“ The symptoms which usher it in are
“1st. Irregular chills, sometimes a downright shivering fit, a rapid and tumultuous pulse, which is unequal rather than strong, heat of the skin, restlessness, loss of sleep and appetite, and sometimes nausea.
“ 2nd. In the breast there are pain, great heat, swelling, and red patches irregularly scattered about, coming to a focus in painful spots, more or less raised from the surface.
“ 3rd. Generally there is a painful state of the axillary glands, and sometimes reddish striæ lead from the breast to the armpits. Chaps, excoriations, eczematous eruptions, abrasions of the skin, and all affections of the nipple and areola, are the ordinary causes of lymphatic inflammation of the breast." |
The author states, that when left to itself, this kind of inflammation sometimes ends by resolution and rapid and complete cure. If suppuration result, the abscesses terminate by opening, contracting, and eventually cicatrizing. Sometimes, however, the disease is tedious and painful. The treatment which he recommends, should the surgeon be called in, during the first two or three days is heroic—viz,
“To bleed from the arm to the extent of from seven to twelve ounces, and the next day to apply fifteen or thirty leeches to the breast. If the inflammation does not now abate, mercurial ointment should be freely applied to all the affected parts, and renewed three times a day, without discontinuing the employment of poultices. If there is 110 reason to the contrary, the bleeding may be repeated, and a purgative administered, should the digestive organs not be disturbed.”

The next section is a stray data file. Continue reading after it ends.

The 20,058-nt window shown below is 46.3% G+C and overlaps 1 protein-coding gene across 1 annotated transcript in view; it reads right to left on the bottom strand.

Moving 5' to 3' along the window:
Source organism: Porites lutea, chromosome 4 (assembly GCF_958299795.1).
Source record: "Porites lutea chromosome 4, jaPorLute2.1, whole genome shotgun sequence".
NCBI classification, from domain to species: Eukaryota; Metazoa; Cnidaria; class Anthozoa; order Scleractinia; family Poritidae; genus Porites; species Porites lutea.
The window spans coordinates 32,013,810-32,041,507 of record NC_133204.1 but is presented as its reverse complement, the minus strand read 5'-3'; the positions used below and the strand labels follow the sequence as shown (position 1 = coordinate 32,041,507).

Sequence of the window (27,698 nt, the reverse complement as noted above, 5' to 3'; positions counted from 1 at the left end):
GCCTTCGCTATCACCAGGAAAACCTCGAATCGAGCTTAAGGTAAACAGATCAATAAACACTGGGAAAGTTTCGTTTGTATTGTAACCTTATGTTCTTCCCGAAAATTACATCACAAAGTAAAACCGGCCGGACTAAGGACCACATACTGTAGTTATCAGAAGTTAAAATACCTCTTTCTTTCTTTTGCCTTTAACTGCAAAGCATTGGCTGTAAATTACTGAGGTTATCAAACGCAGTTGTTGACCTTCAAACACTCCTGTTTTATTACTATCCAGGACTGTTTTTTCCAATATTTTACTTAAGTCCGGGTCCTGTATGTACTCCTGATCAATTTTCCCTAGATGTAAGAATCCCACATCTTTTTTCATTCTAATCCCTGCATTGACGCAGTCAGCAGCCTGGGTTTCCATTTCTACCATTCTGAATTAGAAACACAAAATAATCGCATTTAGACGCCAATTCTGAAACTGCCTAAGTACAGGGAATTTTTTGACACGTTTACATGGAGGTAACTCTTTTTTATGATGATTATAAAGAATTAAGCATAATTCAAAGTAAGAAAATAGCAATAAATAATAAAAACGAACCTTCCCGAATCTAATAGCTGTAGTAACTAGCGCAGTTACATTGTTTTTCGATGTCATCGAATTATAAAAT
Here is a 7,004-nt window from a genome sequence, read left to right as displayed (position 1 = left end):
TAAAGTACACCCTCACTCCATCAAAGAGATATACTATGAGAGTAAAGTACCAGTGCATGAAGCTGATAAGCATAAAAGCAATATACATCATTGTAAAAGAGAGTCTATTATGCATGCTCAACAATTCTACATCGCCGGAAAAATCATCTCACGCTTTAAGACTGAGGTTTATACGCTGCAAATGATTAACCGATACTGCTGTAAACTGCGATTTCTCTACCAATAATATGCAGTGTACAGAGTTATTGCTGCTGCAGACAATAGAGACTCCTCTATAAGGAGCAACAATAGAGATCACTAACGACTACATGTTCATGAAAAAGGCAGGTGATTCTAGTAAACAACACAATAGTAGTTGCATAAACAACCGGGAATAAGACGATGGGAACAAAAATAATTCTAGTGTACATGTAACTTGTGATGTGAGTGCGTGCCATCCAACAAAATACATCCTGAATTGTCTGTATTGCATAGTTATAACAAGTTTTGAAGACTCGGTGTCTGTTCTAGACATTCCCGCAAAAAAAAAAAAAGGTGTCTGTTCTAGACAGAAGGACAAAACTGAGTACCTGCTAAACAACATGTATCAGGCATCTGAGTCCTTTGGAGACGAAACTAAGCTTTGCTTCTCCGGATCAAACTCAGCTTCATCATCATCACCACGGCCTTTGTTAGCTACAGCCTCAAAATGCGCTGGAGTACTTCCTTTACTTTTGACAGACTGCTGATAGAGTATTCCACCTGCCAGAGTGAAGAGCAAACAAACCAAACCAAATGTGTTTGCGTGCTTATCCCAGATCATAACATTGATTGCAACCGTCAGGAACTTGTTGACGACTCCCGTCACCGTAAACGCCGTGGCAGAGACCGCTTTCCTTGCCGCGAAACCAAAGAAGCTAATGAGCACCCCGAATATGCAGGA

Now, concurring with M. Sappey, who has discovered several strata of lymphatic vessels in the breast, and according to whom the majority of abscesses in this situation are only the results of lymphatic inflammation, or, as it is called, angio-leucitis, we consider the above practice too energetic. By the employment of saline purgatives combined with antimony, and oft-renewed poulticing at the outset, followed by the topical use of tincture of iodine, and those means best adapted • Sydenham Society's edition, p. 20.
Ibid., p. 22.
to support the patient's strength, the disease will be found to yield in pumerous instances.
For each kind of inflammation the author has a different line of treatment. Thus, for subcutaneous phlegmon he advises leeches in large number to the affected part, mercurial friction, and compression; for deep-seated, as also parenchymatous inflammation, general bleeding, with leeches around the breast, and large poultices with mercurial ointment; for glandular inflammation, purgatives, alterative drinks, and emollient topical applications—a line of practice which it will be somewhat difficult to persuade English surgeons to adopt, inasmuch as we do not believe that such vigorous measures of depletion are in general needed, or that the resulting lowering of the systern at all countervails any presumed influence they may have in controlling the disease.
With respect to deep-seated abscesses, with sinuses in the breast, the author advocates the plan recommended by the late Mr. Hey, of Leeds—namely, that the breast should unhesitatingly be divided in its entire extent through the whole length of the sinuses, with the view of healing them. (p. 81.) This proceeding, although condemned by Sir A. Cooper, is, in the opinion of the author, the most certain of success sometimes the only one that can produce a radical cure, and which would be generally adopted were it not for its severity, and he might add, the unseemly scars which are left behind. Before resorting to such an extreme measure as the above, we suggest the trial of moderate, well-adjusted compression, conjoined with repeated dilatation of the orifice or orifices with a pencil of lunar caustic, applied once or twice a week, the part being in the interval covered with lint smeared over with compound mercurial cerate surmounted with a piece of leather spread with soap plaster, and a roller employed in order to maintain the dressing in its place, and also exercise a suitable amount of pressure. This has answered admirably in the instance of deep and circuitous sinuses.